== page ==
In a perfect world, sustainable fashion would make its transition from niche to normal, marking fast fashion a passing blip in the industry’s timeline. Writers, activists, and emerging designers who want fashion to become more ethical from both an environmental and human rights perspective continue to make strides in that direction every day. But in order for that perfect world to be truly realized, sustainable and plus-size clothing must be part of the conversation. It’s essential that slow fashion become accessible to everyone who wants to engage with it — including women above a size 12.
Though the average American women’s clothing size is between 16 and 18, there remains limited options to shop in the ethical fashion space. “It’s getting better, but there are so many gaps,” Marielle Terhart, a plus-size slow fashion influencer and writer, tells TZR of the current landscape. “Being a plus-size customer often equates to being treated like a second-rate customer. We are told to accept the bare minimum.”
Terhart is not alone in her sentiment, but there are brands out that equally prioritize sustainability and size inclusivity. "Both are incredibly important right now and will only become more so in the near future. In fact, it will be the norm, not the exception," says Patrick Herning, founder of luxury e-commerce site 11 Honoré. "Fashion is at a turning point where inclusivity and attention to environmentally responsible practices are imperative to a brand's business, but also it's the right thing to do, for and as a reflection of, our culture."
Read on below to get familiar with eight fashion brands leading the way in making sustainability truly accessible — for every body.
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If you’re on the market for a versatile wedding guest dress that won’t destroy your budget, turn to ALMOST THERE. The size-inclusive brand combines luxurious silhouettes with affordable price points, all while prioritizing a circular and sustainable mode of practice. “ALMOST THERE makes each product to order, uses only dead stock and natural fabrics, packages with recyclable and biodegradable materials, manufactures in a family-owned, LA-based factory,” says Celine Kabaker, founder and designer of the brand, in an interview with TZR.
Kabaker started the brand after observing an unfortunate trend in the industry. “I noticed that the pricing in contemporary fashion was increasing outrageously, yet I didn’t see any alignment between perceived value. I wanted to create a brand that represented and flattered women of all body types, produced its products locally, and sourced its materials responsibly,” the designer shares. Garments range from XS to 5X and were designed and fitted on real-life models to ensure an adequate fit for all body types.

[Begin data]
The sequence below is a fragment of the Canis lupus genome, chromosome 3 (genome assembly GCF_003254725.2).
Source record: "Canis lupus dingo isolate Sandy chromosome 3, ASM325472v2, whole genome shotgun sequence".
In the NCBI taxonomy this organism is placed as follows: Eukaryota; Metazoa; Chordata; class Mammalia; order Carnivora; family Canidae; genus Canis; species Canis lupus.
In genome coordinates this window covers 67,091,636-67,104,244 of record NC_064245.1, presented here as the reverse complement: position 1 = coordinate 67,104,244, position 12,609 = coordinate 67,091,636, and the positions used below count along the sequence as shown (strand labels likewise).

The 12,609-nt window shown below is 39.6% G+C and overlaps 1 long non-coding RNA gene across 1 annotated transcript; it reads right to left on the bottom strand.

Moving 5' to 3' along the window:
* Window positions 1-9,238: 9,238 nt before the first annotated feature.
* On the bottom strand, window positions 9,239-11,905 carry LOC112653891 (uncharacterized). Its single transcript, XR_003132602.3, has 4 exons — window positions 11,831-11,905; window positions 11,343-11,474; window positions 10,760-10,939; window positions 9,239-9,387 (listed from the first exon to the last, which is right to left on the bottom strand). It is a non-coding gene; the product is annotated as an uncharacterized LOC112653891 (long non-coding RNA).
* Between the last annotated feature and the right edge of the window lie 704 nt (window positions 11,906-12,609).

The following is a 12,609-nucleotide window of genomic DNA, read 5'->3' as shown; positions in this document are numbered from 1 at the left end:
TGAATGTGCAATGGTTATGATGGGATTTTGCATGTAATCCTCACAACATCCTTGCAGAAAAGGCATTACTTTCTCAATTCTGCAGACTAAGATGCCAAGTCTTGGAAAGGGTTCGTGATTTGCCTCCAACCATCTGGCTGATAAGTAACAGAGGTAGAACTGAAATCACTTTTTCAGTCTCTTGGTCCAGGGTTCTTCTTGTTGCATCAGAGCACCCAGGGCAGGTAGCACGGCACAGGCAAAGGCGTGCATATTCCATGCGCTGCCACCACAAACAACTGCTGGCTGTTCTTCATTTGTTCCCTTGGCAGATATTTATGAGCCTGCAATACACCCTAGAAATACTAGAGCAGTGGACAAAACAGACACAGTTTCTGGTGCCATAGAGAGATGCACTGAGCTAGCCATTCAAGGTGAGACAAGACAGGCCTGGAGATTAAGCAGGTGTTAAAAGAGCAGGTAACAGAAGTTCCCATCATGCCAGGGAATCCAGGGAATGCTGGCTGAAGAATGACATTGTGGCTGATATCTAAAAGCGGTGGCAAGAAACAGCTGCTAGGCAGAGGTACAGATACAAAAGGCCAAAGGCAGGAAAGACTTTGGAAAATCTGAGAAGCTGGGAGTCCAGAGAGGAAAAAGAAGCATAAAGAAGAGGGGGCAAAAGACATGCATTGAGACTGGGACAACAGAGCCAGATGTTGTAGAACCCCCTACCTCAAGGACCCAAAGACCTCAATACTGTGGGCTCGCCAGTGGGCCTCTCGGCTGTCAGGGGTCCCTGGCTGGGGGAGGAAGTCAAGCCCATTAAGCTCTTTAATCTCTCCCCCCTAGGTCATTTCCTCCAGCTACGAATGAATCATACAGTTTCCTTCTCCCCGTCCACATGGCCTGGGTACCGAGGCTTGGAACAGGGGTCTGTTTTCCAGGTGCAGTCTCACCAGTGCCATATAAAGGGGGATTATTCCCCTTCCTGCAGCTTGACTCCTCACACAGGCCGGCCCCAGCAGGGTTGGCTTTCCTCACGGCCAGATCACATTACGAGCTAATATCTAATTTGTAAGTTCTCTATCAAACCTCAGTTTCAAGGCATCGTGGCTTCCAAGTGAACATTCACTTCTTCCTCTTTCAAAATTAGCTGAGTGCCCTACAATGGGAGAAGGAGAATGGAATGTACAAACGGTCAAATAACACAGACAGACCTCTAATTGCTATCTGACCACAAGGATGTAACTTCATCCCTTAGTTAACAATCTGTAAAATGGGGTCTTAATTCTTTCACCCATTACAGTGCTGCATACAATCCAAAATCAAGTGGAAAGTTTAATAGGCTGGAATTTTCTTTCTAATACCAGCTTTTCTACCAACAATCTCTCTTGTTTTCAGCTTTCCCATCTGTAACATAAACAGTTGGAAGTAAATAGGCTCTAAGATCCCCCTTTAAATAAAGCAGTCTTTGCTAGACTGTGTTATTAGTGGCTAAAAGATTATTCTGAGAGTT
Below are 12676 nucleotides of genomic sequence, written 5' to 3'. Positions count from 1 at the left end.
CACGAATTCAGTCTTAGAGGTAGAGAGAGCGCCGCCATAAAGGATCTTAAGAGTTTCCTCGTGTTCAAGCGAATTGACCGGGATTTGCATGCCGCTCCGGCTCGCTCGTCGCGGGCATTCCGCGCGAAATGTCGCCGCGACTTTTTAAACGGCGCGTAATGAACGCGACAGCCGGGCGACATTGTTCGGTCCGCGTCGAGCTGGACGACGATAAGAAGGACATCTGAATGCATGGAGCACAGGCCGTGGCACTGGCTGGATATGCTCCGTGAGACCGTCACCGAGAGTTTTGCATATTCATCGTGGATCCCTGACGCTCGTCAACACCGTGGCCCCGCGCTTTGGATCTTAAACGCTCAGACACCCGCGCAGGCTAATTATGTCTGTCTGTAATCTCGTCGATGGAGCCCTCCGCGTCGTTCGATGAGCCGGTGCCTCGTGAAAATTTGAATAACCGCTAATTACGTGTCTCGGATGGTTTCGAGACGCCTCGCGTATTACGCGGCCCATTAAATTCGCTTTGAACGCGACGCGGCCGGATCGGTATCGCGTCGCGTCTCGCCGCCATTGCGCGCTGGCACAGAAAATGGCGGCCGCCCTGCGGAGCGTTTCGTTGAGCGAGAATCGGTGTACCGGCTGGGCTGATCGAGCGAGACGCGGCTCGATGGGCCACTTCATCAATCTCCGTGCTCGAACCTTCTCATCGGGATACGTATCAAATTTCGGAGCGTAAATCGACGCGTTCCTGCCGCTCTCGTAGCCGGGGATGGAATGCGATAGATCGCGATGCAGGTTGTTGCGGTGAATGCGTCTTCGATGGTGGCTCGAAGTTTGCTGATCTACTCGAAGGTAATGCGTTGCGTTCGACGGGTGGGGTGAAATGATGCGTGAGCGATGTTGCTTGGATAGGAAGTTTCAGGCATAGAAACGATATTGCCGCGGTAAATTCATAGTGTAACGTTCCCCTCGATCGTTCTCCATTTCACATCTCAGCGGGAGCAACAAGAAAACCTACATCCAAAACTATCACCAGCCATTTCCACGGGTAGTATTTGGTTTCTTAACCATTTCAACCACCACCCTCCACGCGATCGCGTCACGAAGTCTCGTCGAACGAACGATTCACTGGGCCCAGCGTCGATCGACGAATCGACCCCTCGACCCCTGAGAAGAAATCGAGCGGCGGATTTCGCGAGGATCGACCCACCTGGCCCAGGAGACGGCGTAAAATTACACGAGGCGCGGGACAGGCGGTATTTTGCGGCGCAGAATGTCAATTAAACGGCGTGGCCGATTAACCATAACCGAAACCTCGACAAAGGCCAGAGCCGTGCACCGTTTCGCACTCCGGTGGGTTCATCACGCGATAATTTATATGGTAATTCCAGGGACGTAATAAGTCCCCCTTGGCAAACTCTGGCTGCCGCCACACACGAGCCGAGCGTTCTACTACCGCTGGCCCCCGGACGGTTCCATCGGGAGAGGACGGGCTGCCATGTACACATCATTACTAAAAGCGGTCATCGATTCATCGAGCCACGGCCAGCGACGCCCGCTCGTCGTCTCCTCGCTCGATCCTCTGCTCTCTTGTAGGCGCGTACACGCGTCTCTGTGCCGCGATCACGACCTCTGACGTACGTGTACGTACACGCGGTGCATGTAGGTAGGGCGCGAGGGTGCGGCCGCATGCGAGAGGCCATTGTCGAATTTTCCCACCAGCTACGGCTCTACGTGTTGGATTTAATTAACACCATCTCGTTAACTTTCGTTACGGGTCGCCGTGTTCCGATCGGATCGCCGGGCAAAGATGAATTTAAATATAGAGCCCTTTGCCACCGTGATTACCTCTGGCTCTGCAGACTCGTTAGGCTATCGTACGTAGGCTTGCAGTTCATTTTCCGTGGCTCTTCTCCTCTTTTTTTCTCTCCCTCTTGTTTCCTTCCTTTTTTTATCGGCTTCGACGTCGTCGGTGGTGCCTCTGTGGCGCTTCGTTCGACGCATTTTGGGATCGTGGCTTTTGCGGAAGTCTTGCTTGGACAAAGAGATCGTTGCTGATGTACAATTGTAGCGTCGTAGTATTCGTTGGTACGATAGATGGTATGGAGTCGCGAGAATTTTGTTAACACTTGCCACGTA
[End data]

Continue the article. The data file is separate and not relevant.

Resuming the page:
abacaxi, a playful and vibrant clothing brand founded by Sheena Sood, offers reimagined interpretations of signature South Asian designs with a city-inspired context. “I wanted to be able to highlight and explore the diverse textile traditions from South Asia — embroidery, beading, weaving, and dyeing — by bringing them into our everyday wardrobe in an authentic and fresh way,” Sood tells TZR. “It started with a suitcase full of Rajasthan vintage shisha (mirrorwork) embroideries I brought back from a trip and then used to create a capsule of one-off pieces. Now it’s grown into a full fashion collection.”
For Sood, movement-friendly pieces and size-inclusivity have long been a priority. “I’ve always had a tendency to design pieces that have some adaptable, reversible, or multi-use and multi-size purpose, and I realized that this is also connected to being inspired by traditional dress. The sari for example is the ultimate design for me; one garment that can fit almost anyone, and be draped and worn in a multitude of ways,” says the designer. “I’ve always designed the collections with diverse bodies and shapes in mind, and as someone who is a size 12/14 myself, have always been interested in showing the line on different sizes as well.”
“[Our] garments are also made in small batches with a designer-led and ethical producer in Delhi, India. Our knit and crochet pieces are cotton and alpaca, knit by artisans in Peru,” Sood shares. abacaxi offers sizing up to 4X on and items are made with upcycled fabrics and leftover scraps from production.
Girlfriend Collective debuted in 2016 with a mission to repurpose as much of the earth’s pollution as possible, using it to create a comfortable, durable, and sustainable alternative to synthetic activewear. After launching with an already impressive size range of XXS to 3XL, the brand decided to expand through 6XL two years later, thanks to push of direct customer feedback.
“Above all, we want our brand to be as accessible as possible, across sizing, messaging, and pricing, without sacrificing the quality of the products or the lives of the people who make them,” says co-founder Ellie Dinh. “Making clothes for our amazing community across our updated size range helps us make sustainable activewear accessible to more people and gets us one step closer to our goal.”